The coronavirus pandemic is affecting all aspects of life and after months of stymied economic activity, your Social Security COLA (cost-of-living adjustment) is likely to be nonexistent in 2021 because of the ongoing pandemic.

The Senior Citizens League (TSCL) has been running the numbers, and its initial Social Security COLA projection for 2021 is 0% based on the fact that the economy has come to a standstill, and prices have been falling in certain consumer sectors.

TSCL Social Security Policy Analyst Mary Johnson said falling prices actually increased the program’s buying power by 3% in 2019, but it’s also had an adverse effect on the Social Security COLA.

“When there are lower prices, this is a signal of deflation, which means a lower cost-of-living adjustment is on the way,” Johnson said. “The recent unprecedented plunge in oil prices have all but wiped out the prospect of a Social Security cost-of-living adjustment for next year.”

Simply put: If there’s no inflation, there’s no increase in benefits. At least you can rest assured your benefits won’t go down.

The Social Security COLA was only 1.6% in 2020, and it has been 0% three times since 2010

Even so, cost adjustments simply aren’t keeping up with prices for certain items older Americans are prone to buy. A TSCL study found that while benefits have increased by 53% since 2000, prices for items popular among retirees have risen by almost double that to 99.3%.

Social Security COLA

The No. 1 battle on the price front is medical costs. Almost 40% of respondents in a TSCL survey said they pay more than $750 per month on Medicare and other health care costs like prescription drugs.

Social Security’s average monthly benefit is $1,503 per month in 2020, so half that check is going toward one category of spending.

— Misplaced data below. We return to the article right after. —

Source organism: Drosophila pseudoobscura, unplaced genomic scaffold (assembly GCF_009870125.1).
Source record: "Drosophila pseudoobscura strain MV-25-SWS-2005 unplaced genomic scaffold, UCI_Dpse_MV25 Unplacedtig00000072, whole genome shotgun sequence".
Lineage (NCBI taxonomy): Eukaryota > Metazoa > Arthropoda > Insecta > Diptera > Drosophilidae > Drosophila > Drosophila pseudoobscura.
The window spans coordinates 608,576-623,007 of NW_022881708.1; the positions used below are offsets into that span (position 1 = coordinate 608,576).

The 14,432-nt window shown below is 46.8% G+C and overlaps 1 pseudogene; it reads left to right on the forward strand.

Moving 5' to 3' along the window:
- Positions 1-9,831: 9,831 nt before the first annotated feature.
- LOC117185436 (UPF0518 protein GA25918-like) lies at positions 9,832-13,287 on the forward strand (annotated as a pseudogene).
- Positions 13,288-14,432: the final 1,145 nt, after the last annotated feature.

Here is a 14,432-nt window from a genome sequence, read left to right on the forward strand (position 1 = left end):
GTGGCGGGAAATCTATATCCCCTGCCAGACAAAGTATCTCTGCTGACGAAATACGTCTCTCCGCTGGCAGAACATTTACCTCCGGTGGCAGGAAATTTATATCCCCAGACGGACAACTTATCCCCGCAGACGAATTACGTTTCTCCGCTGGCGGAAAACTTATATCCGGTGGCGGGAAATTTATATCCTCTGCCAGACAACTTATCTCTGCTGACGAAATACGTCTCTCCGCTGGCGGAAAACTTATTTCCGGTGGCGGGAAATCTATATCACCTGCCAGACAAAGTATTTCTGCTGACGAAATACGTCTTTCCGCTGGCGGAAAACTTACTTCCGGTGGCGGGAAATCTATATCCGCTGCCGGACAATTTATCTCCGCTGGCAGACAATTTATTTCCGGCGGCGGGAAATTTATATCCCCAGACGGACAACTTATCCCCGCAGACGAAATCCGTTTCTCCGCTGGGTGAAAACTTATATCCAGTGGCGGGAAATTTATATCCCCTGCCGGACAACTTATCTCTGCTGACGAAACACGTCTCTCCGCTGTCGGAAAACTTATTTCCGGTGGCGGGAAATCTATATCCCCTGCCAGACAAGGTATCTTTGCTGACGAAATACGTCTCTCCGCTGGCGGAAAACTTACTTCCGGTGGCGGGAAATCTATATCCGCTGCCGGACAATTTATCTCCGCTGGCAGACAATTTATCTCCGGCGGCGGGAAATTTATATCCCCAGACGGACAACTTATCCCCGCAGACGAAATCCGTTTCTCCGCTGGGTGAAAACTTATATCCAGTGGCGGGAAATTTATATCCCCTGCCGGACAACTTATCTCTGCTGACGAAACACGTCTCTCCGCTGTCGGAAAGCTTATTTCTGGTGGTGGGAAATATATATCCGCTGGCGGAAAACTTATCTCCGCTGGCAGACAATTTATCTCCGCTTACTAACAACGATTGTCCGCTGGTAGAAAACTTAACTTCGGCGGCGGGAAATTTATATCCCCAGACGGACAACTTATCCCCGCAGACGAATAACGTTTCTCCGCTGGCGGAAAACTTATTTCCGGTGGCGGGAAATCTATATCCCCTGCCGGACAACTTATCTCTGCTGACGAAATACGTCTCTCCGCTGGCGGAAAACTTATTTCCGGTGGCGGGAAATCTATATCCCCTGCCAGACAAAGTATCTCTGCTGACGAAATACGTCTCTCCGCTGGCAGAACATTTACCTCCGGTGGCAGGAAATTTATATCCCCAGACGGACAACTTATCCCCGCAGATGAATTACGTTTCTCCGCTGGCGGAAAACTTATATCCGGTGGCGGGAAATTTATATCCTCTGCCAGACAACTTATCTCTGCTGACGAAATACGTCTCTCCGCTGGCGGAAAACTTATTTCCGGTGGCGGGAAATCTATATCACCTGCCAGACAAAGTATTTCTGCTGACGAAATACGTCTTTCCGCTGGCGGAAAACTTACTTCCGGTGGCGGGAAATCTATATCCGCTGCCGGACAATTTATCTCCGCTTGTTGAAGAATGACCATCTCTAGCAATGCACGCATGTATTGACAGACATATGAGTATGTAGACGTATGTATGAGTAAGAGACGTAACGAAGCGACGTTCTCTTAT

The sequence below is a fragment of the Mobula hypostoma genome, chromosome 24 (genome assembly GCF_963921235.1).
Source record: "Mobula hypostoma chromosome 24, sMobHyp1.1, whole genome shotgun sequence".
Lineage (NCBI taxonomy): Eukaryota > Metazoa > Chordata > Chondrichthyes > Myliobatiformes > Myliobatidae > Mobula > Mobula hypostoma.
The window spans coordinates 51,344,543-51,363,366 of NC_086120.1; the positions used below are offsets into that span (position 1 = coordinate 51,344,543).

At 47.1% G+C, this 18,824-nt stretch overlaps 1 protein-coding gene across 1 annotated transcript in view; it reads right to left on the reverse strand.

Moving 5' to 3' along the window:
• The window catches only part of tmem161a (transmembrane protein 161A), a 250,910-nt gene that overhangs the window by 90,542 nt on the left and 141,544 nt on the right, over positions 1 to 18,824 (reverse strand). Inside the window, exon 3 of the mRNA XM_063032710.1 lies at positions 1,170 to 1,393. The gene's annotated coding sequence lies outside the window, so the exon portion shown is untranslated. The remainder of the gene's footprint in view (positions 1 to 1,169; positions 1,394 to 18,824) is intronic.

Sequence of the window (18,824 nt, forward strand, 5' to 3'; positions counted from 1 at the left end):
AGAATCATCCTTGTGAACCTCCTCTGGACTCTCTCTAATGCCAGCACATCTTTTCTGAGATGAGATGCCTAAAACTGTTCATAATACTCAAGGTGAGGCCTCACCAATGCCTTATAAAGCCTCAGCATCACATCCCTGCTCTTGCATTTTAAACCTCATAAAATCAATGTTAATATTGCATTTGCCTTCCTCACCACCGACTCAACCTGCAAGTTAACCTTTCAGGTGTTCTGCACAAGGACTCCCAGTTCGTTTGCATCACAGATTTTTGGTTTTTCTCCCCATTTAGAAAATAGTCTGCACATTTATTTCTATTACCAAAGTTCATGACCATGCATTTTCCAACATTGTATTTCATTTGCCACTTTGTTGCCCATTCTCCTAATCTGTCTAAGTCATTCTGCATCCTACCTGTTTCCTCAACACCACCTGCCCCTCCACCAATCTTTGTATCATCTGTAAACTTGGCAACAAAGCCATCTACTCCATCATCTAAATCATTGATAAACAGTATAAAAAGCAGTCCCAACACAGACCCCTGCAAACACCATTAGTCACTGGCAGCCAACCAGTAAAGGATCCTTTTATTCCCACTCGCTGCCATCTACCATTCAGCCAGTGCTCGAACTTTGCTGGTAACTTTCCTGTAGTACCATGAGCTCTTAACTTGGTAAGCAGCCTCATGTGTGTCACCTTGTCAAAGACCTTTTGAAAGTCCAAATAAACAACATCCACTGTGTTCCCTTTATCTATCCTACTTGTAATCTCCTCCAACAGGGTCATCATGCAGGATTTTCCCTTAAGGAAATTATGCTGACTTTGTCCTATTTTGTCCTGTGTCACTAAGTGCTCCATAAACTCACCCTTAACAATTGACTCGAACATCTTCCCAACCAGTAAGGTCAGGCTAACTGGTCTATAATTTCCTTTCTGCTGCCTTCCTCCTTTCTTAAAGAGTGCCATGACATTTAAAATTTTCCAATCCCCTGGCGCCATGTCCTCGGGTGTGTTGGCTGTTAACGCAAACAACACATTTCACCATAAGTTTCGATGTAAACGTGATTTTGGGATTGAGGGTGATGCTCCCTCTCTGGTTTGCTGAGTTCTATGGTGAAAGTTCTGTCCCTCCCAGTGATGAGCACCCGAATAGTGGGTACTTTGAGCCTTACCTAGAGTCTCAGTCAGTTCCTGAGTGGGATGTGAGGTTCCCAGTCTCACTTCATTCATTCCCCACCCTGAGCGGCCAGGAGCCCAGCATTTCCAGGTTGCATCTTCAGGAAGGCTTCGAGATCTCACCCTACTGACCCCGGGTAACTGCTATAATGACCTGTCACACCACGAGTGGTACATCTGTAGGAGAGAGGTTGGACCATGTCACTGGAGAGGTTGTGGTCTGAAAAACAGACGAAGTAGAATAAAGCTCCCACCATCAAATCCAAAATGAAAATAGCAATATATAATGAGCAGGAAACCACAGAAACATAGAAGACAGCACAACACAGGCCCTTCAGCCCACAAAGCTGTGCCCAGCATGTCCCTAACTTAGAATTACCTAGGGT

And the 1.6% Social Security COLA for 2020 only added about $24 to the average payment. That simply doesn’t cut it for a lot of Americans who rely on the benefits program.

The Social Security Administration uses data through the third quarter of a given year to calculate the Social Security COLA, so there is still time for that to rise. I wouldn’t count on it, though.

How to Plan for No Social Security COLA

With the economy stalled out as states try figure out the best way to reopen without triggering another outbreak of COVID-19, there’s a good chance prices won’t rise enough in the next five months to make up for a rough first half of 2020.

It’s probably best to go ahead and pretend the 0% Social Security COLA is a done deal.

Even if it comes  in at a 1% increase, like an earlier projection from Kiplinger’s showed, that’s not going to make a huge difference in your monthly benefits so consider it gravy.

If you plan for 0%, you won’t be surprised when it comes to fruition. Anything higher than 0% will be a pleasant surprise.

Planning for 0% means you can start saving part of what you get now — if you can manage it — and create your own sort of Social Security COLA for 2021. Or if you rely more heavily on the program, at least you know what your benefits will look like through 2021 so you can more easily budget for the future.

If you haven’t hit retirement yet, or haven’t started claiming Social Security, this should serve as a bit of a warning for the state of the benefits program. It’s a great thing to have, and it can help bolster your retirement plans. But relying on it too heavily can be a dangerous prospect.

For years the Social Security COLA has not kept up with the rising costs for older Americans, particularly in regard to outrageous health care costs, so be prepared for more disappointment in 2021.

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